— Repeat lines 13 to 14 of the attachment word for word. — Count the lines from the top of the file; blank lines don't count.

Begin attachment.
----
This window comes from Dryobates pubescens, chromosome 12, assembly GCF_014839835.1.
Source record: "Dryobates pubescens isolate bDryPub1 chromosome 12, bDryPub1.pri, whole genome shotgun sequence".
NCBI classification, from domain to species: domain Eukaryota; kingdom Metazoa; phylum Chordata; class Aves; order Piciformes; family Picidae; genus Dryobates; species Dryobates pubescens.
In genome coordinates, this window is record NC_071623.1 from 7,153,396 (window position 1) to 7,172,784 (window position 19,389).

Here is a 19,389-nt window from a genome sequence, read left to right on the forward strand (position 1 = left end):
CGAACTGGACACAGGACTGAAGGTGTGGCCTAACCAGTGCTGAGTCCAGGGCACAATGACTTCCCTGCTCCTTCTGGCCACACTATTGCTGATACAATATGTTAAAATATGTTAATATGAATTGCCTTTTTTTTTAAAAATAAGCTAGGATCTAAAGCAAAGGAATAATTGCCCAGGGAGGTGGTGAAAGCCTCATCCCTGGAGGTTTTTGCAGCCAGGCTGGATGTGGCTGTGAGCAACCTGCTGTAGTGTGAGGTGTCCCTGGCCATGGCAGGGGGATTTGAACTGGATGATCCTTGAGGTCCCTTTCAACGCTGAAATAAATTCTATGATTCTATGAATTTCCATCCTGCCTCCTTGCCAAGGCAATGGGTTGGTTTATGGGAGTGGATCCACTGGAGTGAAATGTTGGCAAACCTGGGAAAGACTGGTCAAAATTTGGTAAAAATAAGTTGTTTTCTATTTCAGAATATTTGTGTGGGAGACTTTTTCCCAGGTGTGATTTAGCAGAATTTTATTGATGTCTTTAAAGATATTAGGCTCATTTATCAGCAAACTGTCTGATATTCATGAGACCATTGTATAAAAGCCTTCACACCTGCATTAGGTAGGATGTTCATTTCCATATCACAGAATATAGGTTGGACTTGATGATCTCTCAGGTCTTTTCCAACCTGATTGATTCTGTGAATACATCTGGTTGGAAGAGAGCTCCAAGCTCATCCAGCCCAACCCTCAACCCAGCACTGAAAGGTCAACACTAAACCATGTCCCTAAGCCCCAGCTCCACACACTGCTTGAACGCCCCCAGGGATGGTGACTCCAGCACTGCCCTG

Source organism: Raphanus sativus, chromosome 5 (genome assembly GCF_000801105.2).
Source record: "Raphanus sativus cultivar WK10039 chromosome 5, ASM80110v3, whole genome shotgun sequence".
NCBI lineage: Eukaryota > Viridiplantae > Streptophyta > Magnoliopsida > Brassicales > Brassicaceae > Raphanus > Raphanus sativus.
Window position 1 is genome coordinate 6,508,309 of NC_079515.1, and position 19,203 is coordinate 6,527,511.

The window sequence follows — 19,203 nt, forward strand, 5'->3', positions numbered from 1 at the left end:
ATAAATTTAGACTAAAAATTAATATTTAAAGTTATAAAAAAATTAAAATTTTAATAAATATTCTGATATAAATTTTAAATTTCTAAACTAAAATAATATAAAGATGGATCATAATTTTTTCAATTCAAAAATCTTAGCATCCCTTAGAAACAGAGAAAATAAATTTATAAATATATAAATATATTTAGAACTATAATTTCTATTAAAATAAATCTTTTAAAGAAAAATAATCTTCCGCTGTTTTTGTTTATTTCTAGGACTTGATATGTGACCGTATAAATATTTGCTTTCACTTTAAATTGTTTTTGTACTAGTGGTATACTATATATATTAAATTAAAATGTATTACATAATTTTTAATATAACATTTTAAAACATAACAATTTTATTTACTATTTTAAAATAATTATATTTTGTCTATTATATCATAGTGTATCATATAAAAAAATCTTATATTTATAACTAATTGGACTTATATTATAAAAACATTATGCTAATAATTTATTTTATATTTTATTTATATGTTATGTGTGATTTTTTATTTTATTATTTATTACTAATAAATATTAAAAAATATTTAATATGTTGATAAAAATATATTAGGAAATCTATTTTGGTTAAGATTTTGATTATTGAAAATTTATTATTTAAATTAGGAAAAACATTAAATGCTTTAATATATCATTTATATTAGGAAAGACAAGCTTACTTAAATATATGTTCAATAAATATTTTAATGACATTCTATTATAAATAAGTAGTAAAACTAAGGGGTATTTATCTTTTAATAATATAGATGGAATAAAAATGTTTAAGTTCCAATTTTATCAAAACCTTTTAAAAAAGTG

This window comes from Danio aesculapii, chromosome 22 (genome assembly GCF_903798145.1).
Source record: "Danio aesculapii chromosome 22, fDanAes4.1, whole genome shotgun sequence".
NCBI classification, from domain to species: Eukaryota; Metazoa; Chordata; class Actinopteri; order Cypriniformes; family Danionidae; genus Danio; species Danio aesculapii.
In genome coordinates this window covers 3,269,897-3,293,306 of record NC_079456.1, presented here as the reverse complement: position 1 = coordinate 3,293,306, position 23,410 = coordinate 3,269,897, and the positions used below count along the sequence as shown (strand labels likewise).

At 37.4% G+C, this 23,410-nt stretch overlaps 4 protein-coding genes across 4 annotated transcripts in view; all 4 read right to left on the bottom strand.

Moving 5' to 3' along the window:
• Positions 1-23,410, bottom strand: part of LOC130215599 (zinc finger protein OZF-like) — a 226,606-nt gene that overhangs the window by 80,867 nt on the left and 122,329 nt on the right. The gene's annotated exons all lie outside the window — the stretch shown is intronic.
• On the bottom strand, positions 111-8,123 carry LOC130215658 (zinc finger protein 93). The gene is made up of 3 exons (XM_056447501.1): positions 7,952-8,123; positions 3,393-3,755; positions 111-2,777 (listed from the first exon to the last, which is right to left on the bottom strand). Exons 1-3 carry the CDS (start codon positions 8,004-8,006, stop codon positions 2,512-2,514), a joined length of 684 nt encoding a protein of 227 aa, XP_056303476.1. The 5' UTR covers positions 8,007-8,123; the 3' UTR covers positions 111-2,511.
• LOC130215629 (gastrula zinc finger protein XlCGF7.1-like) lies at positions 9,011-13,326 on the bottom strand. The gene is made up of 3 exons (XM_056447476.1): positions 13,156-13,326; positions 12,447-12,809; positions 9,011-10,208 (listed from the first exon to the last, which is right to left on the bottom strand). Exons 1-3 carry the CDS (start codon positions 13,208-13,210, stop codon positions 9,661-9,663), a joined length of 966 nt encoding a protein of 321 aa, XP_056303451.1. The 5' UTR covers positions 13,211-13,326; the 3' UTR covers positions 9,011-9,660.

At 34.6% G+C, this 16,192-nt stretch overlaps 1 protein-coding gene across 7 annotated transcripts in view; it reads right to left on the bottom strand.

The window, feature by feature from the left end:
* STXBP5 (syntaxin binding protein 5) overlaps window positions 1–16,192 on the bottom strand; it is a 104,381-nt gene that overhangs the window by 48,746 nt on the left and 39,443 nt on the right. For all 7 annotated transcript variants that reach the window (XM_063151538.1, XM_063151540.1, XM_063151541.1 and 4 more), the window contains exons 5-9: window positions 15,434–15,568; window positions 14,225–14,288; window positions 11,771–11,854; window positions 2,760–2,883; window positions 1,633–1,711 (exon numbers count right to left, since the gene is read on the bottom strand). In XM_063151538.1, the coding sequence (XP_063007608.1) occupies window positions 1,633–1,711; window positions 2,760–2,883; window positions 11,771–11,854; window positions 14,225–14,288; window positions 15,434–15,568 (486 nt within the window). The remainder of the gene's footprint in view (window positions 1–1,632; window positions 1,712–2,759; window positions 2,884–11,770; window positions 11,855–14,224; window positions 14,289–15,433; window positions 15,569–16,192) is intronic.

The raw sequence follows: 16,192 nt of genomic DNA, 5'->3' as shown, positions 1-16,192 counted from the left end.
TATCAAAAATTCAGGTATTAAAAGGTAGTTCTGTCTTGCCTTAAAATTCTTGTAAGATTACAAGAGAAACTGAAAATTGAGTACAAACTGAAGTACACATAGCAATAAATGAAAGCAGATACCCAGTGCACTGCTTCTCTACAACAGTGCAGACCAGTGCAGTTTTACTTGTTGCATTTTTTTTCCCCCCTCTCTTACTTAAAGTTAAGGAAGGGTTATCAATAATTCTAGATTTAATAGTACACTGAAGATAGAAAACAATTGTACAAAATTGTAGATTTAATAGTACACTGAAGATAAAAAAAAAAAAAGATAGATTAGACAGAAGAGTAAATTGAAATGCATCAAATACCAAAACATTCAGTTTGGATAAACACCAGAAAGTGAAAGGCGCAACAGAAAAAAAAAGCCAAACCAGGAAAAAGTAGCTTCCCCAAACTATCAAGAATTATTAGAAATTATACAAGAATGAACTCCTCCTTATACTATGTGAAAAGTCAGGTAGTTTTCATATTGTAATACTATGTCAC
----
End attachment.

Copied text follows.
This window comes from Danio aesculapii, chromosome 22 (genome assembly GCF_903798145.1).
Source record: "Danio aesculapii chromosome 22, fDanAes4.1, whole genome shotgun sequence".